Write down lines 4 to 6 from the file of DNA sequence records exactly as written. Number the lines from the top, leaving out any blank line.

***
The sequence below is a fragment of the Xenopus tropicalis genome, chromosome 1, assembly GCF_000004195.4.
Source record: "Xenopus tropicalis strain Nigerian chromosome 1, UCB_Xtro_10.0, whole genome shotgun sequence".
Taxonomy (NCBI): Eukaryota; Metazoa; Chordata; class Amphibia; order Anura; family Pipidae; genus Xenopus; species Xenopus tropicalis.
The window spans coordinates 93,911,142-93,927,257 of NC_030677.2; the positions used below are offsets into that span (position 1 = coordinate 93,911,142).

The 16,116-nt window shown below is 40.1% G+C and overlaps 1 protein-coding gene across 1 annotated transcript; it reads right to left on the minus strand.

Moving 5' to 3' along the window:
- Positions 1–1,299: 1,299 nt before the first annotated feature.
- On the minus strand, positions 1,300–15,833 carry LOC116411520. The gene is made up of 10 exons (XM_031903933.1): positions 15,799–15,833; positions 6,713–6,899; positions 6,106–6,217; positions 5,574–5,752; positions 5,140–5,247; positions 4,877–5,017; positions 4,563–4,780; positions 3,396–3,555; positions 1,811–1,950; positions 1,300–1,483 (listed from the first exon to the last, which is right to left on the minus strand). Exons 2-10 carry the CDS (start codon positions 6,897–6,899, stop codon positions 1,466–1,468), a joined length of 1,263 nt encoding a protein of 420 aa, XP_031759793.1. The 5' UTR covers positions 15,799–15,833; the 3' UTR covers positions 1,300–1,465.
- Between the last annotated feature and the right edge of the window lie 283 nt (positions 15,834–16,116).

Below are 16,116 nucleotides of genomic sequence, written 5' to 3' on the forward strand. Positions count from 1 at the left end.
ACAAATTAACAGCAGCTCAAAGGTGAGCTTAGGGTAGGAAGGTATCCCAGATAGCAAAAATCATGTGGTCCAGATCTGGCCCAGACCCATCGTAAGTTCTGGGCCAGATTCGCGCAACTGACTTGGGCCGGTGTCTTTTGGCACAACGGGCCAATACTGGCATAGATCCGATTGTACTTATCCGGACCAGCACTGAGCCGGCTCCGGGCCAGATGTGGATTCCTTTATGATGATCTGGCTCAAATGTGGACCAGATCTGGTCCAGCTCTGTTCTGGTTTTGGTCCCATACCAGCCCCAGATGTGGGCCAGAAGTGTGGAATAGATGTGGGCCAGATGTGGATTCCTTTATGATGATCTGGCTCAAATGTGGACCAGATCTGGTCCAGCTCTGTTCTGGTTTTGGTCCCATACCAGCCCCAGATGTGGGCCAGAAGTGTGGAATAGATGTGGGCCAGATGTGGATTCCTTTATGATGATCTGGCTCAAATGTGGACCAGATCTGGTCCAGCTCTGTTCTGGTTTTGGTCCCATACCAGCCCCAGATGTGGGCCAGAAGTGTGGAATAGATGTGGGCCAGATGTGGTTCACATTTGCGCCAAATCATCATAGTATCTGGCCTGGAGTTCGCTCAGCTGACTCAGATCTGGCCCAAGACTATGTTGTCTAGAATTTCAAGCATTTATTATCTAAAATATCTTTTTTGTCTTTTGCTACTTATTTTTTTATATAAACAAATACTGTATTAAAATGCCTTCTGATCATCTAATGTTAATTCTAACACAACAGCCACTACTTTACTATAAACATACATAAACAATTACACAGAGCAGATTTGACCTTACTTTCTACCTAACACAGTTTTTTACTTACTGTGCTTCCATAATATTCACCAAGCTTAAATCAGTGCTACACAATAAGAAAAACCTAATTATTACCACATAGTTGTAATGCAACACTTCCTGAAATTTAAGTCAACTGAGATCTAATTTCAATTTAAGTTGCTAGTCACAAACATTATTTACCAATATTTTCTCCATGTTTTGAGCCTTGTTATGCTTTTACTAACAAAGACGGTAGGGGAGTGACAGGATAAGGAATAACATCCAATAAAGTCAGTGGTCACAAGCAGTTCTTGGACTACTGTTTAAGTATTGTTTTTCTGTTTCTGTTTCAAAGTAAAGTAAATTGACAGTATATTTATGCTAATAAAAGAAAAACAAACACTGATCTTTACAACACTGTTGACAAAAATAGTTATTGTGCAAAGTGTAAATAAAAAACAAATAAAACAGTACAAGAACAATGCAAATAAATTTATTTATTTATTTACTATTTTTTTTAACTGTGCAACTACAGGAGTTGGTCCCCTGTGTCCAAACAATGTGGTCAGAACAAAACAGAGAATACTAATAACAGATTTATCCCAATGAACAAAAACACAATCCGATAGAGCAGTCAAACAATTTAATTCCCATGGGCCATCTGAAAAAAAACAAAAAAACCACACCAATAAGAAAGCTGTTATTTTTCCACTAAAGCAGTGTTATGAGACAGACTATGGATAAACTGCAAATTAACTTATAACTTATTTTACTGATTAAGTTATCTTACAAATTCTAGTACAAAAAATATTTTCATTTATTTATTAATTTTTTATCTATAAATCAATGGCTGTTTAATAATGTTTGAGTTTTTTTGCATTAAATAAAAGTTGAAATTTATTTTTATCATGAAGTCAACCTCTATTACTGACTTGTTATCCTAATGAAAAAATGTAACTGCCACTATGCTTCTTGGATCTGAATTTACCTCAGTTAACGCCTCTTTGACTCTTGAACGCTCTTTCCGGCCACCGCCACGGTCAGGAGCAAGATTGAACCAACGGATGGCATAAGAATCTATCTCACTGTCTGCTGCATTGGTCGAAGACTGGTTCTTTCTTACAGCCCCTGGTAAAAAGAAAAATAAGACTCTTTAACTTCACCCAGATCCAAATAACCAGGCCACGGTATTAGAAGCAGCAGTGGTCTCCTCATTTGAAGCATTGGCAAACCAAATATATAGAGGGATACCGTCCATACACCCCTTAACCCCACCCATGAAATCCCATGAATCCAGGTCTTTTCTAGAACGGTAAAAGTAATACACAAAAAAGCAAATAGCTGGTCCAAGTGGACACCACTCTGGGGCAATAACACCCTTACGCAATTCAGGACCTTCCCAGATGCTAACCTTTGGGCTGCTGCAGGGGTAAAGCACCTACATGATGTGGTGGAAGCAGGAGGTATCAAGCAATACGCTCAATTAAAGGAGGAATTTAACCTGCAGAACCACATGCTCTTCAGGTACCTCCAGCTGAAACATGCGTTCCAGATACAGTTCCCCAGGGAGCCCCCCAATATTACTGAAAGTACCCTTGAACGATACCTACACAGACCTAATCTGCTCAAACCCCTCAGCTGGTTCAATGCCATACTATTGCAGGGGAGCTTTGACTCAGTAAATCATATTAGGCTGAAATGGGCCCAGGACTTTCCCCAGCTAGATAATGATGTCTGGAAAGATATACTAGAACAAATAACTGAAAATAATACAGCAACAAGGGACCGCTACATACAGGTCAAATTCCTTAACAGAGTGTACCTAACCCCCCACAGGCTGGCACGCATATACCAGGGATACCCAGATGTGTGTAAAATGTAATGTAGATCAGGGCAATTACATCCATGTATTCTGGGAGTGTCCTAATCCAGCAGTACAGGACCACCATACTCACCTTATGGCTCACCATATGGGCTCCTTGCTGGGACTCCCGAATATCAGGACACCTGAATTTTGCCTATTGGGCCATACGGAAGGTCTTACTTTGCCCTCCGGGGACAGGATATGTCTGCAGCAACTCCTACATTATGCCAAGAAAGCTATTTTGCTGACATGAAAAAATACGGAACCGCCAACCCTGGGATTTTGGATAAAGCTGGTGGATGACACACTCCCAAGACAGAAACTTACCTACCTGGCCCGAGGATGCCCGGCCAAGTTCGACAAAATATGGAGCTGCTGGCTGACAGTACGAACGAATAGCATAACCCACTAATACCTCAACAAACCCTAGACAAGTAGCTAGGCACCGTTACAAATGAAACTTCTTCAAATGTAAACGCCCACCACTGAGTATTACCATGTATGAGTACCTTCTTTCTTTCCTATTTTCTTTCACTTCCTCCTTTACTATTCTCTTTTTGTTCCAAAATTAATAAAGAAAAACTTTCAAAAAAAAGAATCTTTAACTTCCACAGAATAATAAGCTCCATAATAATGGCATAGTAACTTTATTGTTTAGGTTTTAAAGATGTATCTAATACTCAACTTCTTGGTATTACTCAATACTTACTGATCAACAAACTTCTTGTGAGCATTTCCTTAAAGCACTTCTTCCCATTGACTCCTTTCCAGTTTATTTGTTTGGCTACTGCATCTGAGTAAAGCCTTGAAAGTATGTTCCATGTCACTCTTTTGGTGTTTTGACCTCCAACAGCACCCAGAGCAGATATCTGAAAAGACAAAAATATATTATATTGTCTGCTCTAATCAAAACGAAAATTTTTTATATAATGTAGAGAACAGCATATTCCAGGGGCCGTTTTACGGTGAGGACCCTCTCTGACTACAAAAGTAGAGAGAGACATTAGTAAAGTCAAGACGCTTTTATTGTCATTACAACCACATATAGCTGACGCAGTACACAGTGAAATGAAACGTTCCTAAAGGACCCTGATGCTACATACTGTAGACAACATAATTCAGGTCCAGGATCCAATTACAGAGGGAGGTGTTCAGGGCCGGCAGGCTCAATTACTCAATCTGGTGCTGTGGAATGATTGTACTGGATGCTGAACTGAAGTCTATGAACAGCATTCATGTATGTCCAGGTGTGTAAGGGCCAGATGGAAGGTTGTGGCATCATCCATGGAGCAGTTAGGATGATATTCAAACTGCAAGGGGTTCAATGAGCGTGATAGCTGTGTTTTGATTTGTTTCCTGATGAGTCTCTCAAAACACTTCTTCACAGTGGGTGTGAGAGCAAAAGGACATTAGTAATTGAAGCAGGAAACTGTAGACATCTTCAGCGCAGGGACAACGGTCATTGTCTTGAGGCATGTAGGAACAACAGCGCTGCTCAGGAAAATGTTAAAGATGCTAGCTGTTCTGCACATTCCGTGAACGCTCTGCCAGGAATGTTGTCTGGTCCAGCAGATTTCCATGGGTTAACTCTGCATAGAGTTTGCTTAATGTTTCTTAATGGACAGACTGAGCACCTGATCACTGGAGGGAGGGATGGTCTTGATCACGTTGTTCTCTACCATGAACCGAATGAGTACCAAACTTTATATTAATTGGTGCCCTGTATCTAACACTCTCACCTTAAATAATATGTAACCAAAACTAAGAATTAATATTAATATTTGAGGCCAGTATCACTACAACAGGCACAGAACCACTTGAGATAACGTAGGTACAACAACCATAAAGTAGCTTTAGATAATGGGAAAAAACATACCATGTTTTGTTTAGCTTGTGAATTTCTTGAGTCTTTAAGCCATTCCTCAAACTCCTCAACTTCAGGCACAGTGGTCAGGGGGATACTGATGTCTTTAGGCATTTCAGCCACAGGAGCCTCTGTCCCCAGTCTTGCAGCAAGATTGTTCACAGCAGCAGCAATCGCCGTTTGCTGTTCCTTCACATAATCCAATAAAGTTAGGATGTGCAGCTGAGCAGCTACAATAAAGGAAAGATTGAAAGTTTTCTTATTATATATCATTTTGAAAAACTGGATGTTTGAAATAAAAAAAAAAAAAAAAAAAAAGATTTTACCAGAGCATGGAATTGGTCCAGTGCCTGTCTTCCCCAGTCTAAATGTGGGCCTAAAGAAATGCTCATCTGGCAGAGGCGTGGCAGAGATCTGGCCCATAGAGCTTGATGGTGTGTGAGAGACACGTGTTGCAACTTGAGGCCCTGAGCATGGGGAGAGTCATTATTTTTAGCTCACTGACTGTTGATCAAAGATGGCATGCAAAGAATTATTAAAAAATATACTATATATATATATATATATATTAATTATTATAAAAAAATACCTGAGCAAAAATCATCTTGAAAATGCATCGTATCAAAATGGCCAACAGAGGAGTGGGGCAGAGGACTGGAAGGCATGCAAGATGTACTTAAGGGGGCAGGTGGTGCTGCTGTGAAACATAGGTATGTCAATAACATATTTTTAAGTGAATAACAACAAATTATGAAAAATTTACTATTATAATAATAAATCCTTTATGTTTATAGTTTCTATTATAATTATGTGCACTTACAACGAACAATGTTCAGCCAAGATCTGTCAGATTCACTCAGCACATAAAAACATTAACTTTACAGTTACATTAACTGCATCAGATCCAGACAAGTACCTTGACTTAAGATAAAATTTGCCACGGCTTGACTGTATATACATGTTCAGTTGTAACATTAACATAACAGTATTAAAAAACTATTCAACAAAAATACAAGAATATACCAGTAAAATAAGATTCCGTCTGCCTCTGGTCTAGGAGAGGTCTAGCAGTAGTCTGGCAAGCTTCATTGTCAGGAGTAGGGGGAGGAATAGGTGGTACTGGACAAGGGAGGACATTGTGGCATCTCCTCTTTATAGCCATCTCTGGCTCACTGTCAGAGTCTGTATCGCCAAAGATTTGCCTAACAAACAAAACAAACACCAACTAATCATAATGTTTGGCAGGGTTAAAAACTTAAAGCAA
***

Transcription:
The window spans coordinates 93,911,142-93,927,257 of NC_030677.2; the positions used below are offsets into that span (position 1 = coordinate 93,911,142).

The 16,116-nt window shown below is 40.1% G+C and overlaps 1 protein-coding gene across 1 annotated transcript; it reads right to left on the minus strand.

Moving 5' to 3' along the window: